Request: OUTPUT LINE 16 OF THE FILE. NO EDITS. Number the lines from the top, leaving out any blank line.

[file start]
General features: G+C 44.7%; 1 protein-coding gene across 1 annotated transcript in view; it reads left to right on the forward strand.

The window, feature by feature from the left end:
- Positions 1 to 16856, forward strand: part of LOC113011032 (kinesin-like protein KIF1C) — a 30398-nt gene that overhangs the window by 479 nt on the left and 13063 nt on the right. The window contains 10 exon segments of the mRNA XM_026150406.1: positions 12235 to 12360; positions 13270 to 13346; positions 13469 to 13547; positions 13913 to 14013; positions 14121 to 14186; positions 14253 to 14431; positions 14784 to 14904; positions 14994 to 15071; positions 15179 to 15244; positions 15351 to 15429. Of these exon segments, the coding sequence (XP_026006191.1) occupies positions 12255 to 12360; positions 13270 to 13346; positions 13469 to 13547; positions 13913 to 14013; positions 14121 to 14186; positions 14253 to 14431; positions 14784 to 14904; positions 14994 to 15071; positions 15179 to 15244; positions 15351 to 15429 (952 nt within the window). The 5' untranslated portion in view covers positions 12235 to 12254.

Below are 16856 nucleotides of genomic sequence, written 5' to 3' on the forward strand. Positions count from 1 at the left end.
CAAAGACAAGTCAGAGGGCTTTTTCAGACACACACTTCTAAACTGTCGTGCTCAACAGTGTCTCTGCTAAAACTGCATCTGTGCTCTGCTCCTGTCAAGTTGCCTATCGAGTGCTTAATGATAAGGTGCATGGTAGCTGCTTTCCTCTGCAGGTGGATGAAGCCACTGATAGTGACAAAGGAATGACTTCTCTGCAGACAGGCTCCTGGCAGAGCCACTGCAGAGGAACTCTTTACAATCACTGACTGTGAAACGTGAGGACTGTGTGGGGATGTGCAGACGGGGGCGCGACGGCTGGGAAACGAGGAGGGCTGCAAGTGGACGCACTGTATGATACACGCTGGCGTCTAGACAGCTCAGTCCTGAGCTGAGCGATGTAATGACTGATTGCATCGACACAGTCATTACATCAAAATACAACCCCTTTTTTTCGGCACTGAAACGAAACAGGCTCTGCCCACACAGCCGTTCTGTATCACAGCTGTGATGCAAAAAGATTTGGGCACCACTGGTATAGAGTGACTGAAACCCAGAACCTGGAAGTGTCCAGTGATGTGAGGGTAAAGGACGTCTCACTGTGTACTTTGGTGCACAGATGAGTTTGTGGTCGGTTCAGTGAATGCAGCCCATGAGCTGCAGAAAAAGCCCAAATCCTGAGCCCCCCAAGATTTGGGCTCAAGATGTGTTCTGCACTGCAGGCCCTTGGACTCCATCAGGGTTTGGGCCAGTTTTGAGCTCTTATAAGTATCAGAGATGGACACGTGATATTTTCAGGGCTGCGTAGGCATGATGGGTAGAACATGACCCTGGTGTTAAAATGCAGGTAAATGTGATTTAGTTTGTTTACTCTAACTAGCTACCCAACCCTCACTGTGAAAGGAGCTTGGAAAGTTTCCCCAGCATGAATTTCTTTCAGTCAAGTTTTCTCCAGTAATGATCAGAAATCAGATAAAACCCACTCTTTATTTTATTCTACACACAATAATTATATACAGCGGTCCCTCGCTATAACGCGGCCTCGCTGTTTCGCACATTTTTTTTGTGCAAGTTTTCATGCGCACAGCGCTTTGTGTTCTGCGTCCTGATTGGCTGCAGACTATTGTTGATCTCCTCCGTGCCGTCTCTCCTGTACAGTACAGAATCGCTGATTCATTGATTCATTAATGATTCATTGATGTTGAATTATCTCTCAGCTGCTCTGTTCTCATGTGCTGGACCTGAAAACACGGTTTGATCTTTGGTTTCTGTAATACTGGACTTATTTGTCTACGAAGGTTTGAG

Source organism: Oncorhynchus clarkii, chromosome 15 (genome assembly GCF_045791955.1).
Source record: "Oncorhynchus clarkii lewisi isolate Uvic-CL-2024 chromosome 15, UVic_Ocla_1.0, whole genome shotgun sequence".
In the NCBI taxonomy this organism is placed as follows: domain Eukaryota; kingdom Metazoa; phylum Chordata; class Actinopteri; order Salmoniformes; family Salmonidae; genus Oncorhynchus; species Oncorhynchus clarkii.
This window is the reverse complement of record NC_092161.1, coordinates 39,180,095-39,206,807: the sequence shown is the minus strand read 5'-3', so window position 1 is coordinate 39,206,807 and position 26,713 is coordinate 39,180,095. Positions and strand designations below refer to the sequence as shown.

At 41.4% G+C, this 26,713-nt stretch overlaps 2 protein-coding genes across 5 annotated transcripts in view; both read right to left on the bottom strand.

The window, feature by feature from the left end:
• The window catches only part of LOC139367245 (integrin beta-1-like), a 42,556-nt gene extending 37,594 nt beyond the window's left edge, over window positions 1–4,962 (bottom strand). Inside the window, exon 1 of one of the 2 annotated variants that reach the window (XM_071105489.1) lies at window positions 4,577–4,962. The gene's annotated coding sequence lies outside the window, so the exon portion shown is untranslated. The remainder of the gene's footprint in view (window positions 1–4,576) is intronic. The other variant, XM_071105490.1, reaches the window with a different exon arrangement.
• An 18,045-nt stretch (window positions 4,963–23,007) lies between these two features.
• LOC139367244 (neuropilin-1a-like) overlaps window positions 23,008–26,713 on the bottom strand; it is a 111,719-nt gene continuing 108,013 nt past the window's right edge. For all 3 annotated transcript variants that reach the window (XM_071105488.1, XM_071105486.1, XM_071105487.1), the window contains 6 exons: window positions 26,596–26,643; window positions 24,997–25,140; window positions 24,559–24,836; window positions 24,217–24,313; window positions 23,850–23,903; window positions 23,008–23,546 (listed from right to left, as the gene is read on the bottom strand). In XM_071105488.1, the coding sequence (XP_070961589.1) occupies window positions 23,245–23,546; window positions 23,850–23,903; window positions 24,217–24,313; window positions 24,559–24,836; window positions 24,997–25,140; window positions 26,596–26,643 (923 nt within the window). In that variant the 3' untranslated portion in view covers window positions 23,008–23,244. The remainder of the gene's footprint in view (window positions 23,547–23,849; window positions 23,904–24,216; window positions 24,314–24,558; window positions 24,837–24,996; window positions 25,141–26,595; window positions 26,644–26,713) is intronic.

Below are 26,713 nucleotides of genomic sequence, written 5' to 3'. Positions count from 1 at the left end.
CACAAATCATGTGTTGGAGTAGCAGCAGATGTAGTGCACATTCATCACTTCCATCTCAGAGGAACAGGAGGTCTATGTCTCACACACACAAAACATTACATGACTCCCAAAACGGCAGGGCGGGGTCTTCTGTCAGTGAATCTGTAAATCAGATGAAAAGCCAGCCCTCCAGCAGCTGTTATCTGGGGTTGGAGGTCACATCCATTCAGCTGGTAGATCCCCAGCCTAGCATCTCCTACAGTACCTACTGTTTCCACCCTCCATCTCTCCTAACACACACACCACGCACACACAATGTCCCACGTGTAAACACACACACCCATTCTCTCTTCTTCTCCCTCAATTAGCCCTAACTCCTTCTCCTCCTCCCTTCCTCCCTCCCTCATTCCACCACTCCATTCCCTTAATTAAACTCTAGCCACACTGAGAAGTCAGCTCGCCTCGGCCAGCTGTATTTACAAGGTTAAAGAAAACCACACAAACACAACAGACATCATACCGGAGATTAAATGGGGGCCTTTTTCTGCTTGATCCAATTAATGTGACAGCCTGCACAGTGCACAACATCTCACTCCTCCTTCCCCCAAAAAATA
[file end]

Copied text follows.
CACAAATCATGTGTTGGAGTAGCAGCAGATGTAGTGCACATTCATCACTTCCATCTCAGAGGAACAGGAGGTCTATGTCTCACACACACAAAACATTACATGACTCCCAAAACGGCAGGGCGGGGTCTTCTGTCAGTGAATCTGTAAATCAGATGAAAAGCCAGCCCTCCAGCAGCTGTTATCTGGGGTTGGAGGTCACATCCATTCAGCTGGTAGATCCCCAGCCTAGCATCTCCTACAGTACCTACTGTTTCCACCCTCCATCTCTCCTAACACACACACCACGCACACACAATGTCCCACGTGTAAACACACACACCCATTCTCTCTTCTTCTCCCTCAATTAGCCCTAACTCCTTCTCCTCCTCCCTTCCTCCCTCCCTCATTCCACCACTCCATTCCCTTAATTAAACTCTAGCCACACTGAGAAGTCAGCTCGCCTCGGCCAGCTGTATTTACAAGGTTAAAGAAAACCACACAAACACAACAGACATCATACCGGAGATTAAATGGGGGCCTTTTTCTGCTTGATCCAATTAATGTGACAGCCTGCACAGTGCACAACATCTCACTCCTCCTTCCCCCAAAAAATA